Las Vegas Vacation: 7 Things to Do If You Don’t Gamble
Sin City has more to offer than slot machines and blackjack tables. TripAdvisor users rate Las Vegas as the second-best destination in the United States after New York City, but if you’re not a gambler, you may have written off Nevada’s largest city as a possible vacation option. We suggest giving this desert metropolis another look, tough.
Las Vegas has plenty to offer even if you never plan to set foot in a casino, from one-of-a-kind outdoor activities to top-notch cultural attractions. The famous shows alone are worth a trip, and the city’s food scene is thriving. And there are plenty of quirky spots designed to lure in tourists, from the Straosphere Tower (the tallest freestanding observation tower in the U.S.) to the Minus5 Ice Bar, where everything is made entirely of ice. Even if you’re not a gambling person, you’ll find plenty to do during your Las Vegas vacation, including these seven can’t-miss activities.
1. Red Rock Canyon
Forget neon lights, Red Rock Canyon National Conservation Area offers colorful sights of a different variety. Located 17 miles past the Sunset Strip, this preserve is the perfect destination for outdoor lovers who want to hike, bike, rock climb, or camp. A hike on one of the park’s 19 marked trails may take you past desert springs, waterfalls, petroglyphs, and dramatic rock formations. You can visit any time of year, but in the summer temps can soar into the triple digits, so plan your outdoor excursions for the early morning or evening hours and take necessary safety precautions.
2. Neon Museum
Las Vegas has a habit of blowing up its best-known landmarks, like the Stardust Casino and The Sands. Fortunately for nostalgia lovers, you can glimpse fragments of the city’s past at the Neon Museum’s “neon boneyard,” the final resting place for more than 200 historic signs. You’ll need to book a $19, hour-long guided tour to view the collection. To see the famous Las Vegas lights in all their glory, you can take a self-guided walking tour that takes you past restored signs still in use today.
3. Take in a show
Whether you’re a fan of magic, acrobatics, or music, there’s a show in Las Vegas that will appeal to you. Stars like Britney Spears and Celine Dion are resident artists, as are Criss Angel, David Copperfield, and Penn & Teller. You can also catch a performance by Cirque du Soleil or Blue Man Group, or take in musicals like Rock of Ages or Evil Dead The Musical.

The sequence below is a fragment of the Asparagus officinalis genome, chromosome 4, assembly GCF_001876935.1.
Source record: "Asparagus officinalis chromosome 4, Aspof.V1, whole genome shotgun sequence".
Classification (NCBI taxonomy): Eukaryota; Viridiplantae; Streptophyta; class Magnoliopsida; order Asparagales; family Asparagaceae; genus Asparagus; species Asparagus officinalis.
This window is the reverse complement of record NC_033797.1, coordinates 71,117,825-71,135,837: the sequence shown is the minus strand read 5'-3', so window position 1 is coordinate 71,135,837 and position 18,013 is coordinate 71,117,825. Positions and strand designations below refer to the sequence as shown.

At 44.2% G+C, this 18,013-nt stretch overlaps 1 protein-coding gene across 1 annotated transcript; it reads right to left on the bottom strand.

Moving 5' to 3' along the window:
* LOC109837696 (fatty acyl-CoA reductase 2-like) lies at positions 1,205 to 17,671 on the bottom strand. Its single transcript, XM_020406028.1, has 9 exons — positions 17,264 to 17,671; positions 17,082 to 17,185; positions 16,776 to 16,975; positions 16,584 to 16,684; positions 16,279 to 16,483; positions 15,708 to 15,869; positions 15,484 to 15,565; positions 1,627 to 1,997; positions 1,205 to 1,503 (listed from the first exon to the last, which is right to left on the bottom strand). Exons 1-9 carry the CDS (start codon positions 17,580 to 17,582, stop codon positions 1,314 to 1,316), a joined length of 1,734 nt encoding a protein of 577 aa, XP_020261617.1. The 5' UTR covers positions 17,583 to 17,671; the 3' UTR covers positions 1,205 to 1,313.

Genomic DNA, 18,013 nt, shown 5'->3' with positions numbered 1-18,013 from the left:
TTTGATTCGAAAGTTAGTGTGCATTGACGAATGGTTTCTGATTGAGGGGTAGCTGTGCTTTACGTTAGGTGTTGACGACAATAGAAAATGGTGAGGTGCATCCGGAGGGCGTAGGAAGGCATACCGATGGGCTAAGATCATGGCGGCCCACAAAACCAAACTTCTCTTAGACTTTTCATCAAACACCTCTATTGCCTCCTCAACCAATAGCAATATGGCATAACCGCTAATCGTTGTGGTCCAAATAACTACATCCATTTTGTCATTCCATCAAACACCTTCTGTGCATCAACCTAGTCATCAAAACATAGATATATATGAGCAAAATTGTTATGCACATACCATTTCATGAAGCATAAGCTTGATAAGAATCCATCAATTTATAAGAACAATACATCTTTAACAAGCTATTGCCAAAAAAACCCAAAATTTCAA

4. Hoover Dam
The Hoover Dam is one of the engineering marvels of the 20th century. The dam, which spans the Colorado River between Nevada and Arizona, is as wide as two football fields at its widest point is taller than the Washington Monument. Driving or walking across will give you a sense of its scale. If you have the time, take the one-hour, guided dam tour, which lets you see the inner workings of the dam itself. The Hoover Dam is about 40 minutes outside of Las Vegas.
5. Grab a bite
If fine dining and celebrity chefs make you salivate, Las Vegas is your kind of town. Hot spots include Nobu at Caesar’s Palace and Mario Batali’s Carnevino at the Palazzo. But you’ll find plenty of tasty eats off the Strip too, from excellent Mexican at Tacos el Gordo or farm-to-table cuisine at Owl. Eater rounds up the Vegas dining scene and the must-visit restaurants here.
6. High Roller Ferris Wheel
Forget the dinky Ferris wheels you’ve seen at the county fair. The High Roller, which is more than 520 feet in diameter, is the tallest Ferris wheel in the world — bigger even than the famous London Eye. A full revolution in one of the wheel’s 28 enclosed cabins takes 30 minutes to complete. For a truly unique experience, book the “elevated journey” yoga trip, where a professional instructor leads a one-hour class as you take in sweeping views of the Vegas skyline and the desert beyond.
7. Pinball Hall of Fame
Just because you don’t gamble doesn’t mean you can’t play games in Las Vegas. Provided you have a few quarters in your pocket, you can get your kicks at the Pinball Hall of Fame. The 10,000-square-foot museum is home to hundreds of pinball machines from the 1950s through the 1990s, and you can play all of them. Visiting is free — the only charge is to play the game, and any excess money the museum takes in goes to charities like the Salvation Army.